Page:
Coronavirus: Bhutan’s service sector could be the hardest hit
The two-week ban on the entry of tourists into Bhutan following confirmation of the first coronavirus (Covid-19) case is expected to cost the economy.
The immediate impact will be felt by the thousands of people working in the tourism and allied sectors as the loss of business is likely to directly affect their ability to pay their employees.
Speaking to media persons and parliamentarians in Thimphu yesterday, Prime Minister Dr Lotay Tshering said that there are about 50,000 people involved in the tourism and allied sectors.
According to him, about 37,000 people are employed in hotels and restaurants. There are about 1,000 hotels, 4,000 tour agents and 5,000 guides in the country.
“We were concerned about the safety of people. But we did not impose a ban earlier considering possible impact on the economy and the livelihood of those involved in the sector,” he said.
Sources said that a tour company had sent its guides on unpaid leave for two weeks.
Executive director of the Guide Association of Bhutan (GAB), Sonam Tashi, said that he had informally heard about the issue but that no guides had formally communicated to the association. He said that he was trying to contact all the guides.
“We will look into the issue if we get a written complaint. It will not be fair to send guides on unpaid leave, unless it’s based on an understanding between the guide and the employer,” he said.
Executive Director of the Association of Bhutanese Tour Operators (ABTO), Sonam Dorji, said that he had not heard about the alleged unpaid leave.
Labour officials said that they could not comment on the issue as it was not a normal situation. One official said that employees and their employers could adjust with accumulated leave, if possible.
The loss of business for investors in the tourism and allied sectors is also expected to affect their ability to repay loans.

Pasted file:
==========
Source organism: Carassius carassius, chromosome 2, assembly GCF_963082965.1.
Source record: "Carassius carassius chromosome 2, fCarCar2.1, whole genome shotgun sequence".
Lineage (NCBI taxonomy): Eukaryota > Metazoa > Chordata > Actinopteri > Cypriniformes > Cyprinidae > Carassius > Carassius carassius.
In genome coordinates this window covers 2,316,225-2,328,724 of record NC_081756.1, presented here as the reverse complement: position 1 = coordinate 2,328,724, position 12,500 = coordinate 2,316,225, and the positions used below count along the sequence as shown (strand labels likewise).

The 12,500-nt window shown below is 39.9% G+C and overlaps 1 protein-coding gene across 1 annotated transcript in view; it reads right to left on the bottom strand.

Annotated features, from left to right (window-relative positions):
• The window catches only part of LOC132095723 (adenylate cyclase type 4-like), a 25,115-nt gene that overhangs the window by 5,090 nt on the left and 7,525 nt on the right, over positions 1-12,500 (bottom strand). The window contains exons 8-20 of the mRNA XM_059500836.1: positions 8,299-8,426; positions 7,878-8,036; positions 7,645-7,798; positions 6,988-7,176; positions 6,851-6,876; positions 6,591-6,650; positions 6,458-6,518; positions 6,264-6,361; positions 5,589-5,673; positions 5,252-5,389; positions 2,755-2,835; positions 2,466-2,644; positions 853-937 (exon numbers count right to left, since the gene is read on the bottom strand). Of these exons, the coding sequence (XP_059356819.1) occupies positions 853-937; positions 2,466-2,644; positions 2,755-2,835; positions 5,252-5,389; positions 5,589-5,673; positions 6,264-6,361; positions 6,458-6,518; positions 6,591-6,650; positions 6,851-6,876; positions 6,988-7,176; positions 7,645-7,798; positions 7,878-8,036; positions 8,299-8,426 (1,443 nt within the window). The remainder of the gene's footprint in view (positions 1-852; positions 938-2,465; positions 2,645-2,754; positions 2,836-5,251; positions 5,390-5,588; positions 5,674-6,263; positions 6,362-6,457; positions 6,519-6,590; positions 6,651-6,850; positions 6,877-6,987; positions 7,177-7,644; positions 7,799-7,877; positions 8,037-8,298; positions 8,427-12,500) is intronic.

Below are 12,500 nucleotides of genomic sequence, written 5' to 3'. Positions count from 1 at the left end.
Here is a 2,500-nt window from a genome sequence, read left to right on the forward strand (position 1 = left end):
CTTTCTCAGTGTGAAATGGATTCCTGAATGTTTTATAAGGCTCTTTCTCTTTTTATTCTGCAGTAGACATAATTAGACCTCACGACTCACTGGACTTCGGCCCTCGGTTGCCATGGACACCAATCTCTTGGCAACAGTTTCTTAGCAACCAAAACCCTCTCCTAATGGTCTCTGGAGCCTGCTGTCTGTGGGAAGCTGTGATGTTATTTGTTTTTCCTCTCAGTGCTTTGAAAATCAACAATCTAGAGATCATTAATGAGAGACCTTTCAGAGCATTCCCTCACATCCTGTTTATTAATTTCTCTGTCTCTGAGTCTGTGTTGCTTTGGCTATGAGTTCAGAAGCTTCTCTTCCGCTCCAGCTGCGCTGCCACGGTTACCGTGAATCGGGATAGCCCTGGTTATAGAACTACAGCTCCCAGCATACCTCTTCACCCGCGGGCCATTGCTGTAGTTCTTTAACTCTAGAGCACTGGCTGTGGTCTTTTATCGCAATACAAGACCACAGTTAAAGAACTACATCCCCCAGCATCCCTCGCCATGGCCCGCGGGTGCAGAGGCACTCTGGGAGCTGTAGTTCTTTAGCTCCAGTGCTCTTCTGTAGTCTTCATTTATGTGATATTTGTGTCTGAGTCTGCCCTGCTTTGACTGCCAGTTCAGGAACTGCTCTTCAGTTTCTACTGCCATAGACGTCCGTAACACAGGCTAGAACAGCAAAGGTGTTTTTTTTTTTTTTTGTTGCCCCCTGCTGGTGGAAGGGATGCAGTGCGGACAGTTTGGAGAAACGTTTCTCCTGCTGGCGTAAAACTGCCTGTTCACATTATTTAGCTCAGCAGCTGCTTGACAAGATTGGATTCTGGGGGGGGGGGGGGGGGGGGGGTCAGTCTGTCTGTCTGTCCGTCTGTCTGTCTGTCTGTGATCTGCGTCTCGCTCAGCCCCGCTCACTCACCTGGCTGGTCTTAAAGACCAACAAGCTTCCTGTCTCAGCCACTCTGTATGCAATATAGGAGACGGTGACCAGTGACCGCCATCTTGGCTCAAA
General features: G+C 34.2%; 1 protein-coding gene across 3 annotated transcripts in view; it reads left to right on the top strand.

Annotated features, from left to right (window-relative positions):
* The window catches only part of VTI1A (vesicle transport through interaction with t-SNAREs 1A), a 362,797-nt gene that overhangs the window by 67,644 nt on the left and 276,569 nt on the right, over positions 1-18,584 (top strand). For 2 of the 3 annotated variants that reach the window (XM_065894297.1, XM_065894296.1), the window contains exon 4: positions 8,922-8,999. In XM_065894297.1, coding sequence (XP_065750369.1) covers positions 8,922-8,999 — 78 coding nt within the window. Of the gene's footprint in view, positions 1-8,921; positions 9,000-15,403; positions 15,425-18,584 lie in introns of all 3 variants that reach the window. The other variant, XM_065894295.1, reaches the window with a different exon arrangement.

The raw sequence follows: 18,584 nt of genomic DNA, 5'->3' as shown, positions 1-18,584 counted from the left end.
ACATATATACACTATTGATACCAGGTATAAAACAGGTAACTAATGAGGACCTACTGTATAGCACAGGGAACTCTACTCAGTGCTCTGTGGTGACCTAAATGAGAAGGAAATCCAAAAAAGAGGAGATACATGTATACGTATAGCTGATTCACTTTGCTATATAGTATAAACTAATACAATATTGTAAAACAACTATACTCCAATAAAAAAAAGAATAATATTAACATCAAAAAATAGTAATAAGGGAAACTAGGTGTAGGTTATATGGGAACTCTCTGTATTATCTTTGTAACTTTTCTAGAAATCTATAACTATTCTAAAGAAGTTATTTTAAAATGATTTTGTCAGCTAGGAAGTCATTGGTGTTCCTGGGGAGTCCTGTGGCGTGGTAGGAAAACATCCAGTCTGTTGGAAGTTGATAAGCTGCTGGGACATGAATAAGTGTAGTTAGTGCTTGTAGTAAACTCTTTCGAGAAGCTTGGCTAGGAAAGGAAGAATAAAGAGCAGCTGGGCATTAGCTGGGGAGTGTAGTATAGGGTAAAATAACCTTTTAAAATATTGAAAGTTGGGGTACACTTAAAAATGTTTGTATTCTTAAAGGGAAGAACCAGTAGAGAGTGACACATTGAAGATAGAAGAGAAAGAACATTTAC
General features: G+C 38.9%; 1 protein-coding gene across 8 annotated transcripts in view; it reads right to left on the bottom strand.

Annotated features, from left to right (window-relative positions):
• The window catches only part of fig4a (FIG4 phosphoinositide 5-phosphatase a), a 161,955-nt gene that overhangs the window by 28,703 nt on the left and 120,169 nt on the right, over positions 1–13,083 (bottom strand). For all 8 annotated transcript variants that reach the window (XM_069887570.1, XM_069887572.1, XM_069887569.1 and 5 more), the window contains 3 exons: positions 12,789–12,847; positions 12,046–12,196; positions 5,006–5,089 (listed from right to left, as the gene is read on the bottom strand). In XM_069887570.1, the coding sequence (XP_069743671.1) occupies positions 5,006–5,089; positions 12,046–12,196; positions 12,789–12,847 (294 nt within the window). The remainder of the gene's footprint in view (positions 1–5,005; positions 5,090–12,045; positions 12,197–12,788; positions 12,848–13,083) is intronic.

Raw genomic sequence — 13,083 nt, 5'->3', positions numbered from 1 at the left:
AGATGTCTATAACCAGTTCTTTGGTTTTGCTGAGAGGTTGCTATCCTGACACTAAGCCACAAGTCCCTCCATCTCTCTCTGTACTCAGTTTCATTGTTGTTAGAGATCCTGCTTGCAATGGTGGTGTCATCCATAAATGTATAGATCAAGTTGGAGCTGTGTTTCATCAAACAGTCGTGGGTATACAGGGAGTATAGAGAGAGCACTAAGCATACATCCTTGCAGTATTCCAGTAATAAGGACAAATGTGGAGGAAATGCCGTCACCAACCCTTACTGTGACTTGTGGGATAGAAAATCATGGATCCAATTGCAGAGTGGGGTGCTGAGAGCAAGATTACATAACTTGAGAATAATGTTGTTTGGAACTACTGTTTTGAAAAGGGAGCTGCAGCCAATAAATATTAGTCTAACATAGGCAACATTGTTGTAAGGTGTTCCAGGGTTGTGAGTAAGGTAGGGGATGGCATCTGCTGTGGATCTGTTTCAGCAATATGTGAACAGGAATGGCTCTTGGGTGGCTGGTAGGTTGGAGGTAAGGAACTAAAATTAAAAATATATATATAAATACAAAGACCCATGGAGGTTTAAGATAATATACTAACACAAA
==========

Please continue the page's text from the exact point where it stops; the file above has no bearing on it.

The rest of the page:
One of the hardest hit in the private sector is the Bhutan Airlines (Tashiair) due to suspension of the flights and the tourism ban. Officials from the airlines said that the private carrier is expected incur a loss of about Nu 100 million ($1.408 million) to Nu 150M in March.
“We have to refund all the bookings in the full amount,” commercial general manager, Ugyen Tenzin, said. He said that the airlines would drop more than 200 tourists to Kolkata, India today and tomorrow.
However, officials in the tourism sector say that they are cooperating with the government in its efforts to stop the spread of the virus in the country.
Director General of the Tourism Council of Bhutan (TCB), Dorji Dradhul, said that the ban would have an impact not only on the tourism sector but also on the economy.
“But more importantly, it’s time for all Bhutanese to work together to contain the virus,” he said, on what was being done to mitigate the impact of the ban. He said that promotion of tourism would continue.
TCB in a press release yesterday stated that it had become important to increase the level of the measures while reducing the movement of persons. It stated that the temporary ban would help assess the current situation and ensure that the chances of further spread of the virus is minimised.
The executive director of ABTO also said that the ban would have a “huge impact” not only on tour operators but also on hotels and restaurants.
“We hope that the situation will improve. We strongly support the government’s efforts in the interest of public health and the country’s interests,” he said.